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Égypt-actus
Égypt-actus
revue de presse sur l'actualité culturelle, archéologique, politique et sociale de l'Égypte
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"Margo Veillon - Drawing Egypt", edited by Bruno Ronfard

"Margo Veillon - Drawing Egypt", edited by Bruno Ronfard | Égypt-actus | Scoop.it
Egypt-actus's insight:

More masterpieces from one of Egypt’s best known artists 

Born in 1907, Margo Veillon was one of Egypt’s best-loved artists. Presented here is a sampling of her work spanning seventy-five years of her productive career, in a variety of graphic media—pen and ink, watercolor, pencil, and crayon, as represented in a legacy bequeathed to the American University in Cairo. Although she lived part of her life in Europe, it is clearly Egypt that held her imagination and inspired her artistic innovation. Possessed with an ability to capture the energy of a specific moment in time, Margo Veillon drew people and animals, landscapes and street scenes with her characteristic sly humor and gift for depicting a lively vignette or serene visual moment in just a few strokes. These threads and others no less individual and innovative make up the extraordinarily rich tapestry of Margo Veillon’s artistic career, brought together in the AUC Permanent Collection.

 

The American University in Cairo Press, 2013, 224 p.

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Crotches and thighs aplenty in controversial Eros exhibition

Crotches and thighs aplenty in controversial Eros exhibition | Égypt-actus | Scoop.it

The human form has fascinated artists since the time of the Greeks. However there is a line between aesthetically pleasing and just plain creepy. El Dessouki Fahmi’s exhibition, Eros, crossed this line.

 

While it is understandable Eros was the Greek god of love and desire, it does not mean that squiggly line drawings of crotches and butts should be considered art. Going through the exhibition artwork, it is hard to feel any kind of connection to the sketches. Most of them are of strange-looking women in repose, with an emphasis on thighs and crotches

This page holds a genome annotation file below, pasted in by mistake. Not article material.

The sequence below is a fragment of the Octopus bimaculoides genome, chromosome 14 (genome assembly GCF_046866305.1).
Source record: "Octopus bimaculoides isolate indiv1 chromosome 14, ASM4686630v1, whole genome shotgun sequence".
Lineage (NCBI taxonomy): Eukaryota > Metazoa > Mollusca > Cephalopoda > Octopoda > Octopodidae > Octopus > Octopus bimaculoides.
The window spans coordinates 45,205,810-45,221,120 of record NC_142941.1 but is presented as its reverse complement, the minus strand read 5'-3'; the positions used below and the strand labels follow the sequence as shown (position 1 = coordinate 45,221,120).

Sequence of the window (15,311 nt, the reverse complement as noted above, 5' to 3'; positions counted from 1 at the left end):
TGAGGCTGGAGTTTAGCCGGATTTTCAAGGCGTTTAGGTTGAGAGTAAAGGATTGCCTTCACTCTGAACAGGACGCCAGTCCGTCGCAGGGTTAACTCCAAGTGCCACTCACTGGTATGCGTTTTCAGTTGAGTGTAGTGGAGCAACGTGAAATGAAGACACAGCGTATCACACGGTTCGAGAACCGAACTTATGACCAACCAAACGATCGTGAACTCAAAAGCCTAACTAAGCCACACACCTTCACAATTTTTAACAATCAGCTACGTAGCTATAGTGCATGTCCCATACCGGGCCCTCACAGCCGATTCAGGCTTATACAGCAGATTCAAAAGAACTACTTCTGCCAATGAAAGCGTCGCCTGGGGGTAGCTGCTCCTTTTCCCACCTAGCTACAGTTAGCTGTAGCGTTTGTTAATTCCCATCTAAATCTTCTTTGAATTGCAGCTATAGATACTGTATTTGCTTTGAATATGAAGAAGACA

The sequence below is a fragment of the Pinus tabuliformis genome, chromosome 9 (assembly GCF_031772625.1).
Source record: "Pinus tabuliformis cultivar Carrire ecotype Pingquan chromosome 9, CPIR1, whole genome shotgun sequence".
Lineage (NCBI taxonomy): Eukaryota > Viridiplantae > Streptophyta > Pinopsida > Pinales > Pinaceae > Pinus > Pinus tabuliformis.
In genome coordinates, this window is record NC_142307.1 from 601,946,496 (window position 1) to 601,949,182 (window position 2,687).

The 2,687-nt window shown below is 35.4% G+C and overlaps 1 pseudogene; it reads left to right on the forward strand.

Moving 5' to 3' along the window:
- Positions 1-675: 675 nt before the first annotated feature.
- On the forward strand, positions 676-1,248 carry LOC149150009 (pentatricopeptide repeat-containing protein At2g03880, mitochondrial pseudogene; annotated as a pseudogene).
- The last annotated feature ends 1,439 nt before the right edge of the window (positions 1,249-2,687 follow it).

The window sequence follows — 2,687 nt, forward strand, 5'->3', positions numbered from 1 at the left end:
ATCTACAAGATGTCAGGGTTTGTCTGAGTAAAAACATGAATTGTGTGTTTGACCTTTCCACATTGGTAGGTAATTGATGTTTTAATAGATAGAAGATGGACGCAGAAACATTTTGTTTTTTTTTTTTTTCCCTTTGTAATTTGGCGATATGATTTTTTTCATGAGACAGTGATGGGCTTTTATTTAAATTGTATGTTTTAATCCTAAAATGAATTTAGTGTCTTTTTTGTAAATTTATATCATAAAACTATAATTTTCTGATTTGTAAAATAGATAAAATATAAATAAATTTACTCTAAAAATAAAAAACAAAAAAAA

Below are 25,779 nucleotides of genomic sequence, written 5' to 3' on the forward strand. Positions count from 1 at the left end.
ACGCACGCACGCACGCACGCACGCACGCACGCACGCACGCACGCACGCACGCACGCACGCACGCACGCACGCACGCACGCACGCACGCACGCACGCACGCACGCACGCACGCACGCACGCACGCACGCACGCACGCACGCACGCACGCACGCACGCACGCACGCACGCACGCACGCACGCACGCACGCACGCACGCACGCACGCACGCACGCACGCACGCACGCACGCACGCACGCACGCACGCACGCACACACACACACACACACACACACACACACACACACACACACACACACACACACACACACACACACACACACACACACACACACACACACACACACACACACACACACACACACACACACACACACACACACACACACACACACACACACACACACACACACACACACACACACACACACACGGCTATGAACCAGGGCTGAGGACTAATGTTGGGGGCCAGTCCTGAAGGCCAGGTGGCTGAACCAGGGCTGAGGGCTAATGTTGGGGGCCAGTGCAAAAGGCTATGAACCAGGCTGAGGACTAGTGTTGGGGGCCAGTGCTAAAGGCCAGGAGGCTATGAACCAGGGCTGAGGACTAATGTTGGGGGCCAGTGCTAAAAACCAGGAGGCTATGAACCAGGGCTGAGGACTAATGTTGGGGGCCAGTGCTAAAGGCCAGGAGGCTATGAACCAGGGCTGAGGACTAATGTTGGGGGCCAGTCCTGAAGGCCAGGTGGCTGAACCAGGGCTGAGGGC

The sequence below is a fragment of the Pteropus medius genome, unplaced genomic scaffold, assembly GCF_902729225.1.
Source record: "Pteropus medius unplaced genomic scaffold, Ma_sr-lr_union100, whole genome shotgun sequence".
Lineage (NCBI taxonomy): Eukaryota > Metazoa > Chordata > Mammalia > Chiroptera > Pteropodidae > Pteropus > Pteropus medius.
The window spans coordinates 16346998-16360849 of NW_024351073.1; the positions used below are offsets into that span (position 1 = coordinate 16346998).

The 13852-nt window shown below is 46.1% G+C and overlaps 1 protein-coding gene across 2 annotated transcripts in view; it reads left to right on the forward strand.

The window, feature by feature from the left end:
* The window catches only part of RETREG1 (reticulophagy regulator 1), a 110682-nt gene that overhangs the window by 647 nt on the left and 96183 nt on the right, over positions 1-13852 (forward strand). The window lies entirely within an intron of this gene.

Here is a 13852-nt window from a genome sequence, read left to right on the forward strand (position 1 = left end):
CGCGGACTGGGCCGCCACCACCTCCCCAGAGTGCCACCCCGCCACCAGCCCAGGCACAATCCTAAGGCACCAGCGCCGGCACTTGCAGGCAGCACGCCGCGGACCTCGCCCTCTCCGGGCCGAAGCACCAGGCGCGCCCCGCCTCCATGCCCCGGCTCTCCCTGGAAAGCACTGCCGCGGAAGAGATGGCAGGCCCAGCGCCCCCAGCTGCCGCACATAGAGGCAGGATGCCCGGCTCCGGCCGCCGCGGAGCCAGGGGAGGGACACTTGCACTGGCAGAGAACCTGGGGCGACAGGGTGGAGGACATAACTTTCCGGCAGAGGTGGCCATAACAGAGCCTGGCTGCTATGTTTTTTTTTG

At a time when women are objectified in every sort of medium, you would think that art would try to correct that. The exhibition’s brochure states: “When Dessouki Fahmi was a small child, he used to spend his leisure time contemplating young peasants’ bodies, enjoying seeing their curves under the setting sun’s rays.” We fail to understand the intended effect of this paragraph, but if it attempts to imply that Fahmi was a Peeping Tom, then it has succeeded.

 

Even senior citizens did not escape the attack of the squiggly crotch.

 

The brochure mentions Botticelli, Mahmoud Mokhtar, Renoir, and Modigliani. Although Fahmi’s sketches are somewhat similar in their use of perspective to Modigliani’s nude paintings, they do not conjure the same feelings in the viewer.

 

While we are all for exploring human senses, Fahmi’s sketches do not do that. If he really wanted to differentiate between the sensual and the sexual, then in our humble opinion, he failed. We felt his sketches only managed to condense the whole idea of womanhood in female genitalia, with a side of conical boobs.

 

More on: http://www.albawaba.com/entertainment/egypt-eros-art-474074

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Daughter of the Nile - An Egyptian art exhibition in Malta

Daughter of the Nile - An Egyptian art exhibition in Malta | Égypt-actus | Scoop.it

The art exhibition – ‘Daughter of the Nile’ by the young and upcoming artist Bernice Buhagiar, brings alive tales of a land of mystery and magic - Egypt.  A land different from all others, difficult to understand, apart and alien, yet strangely fascinating.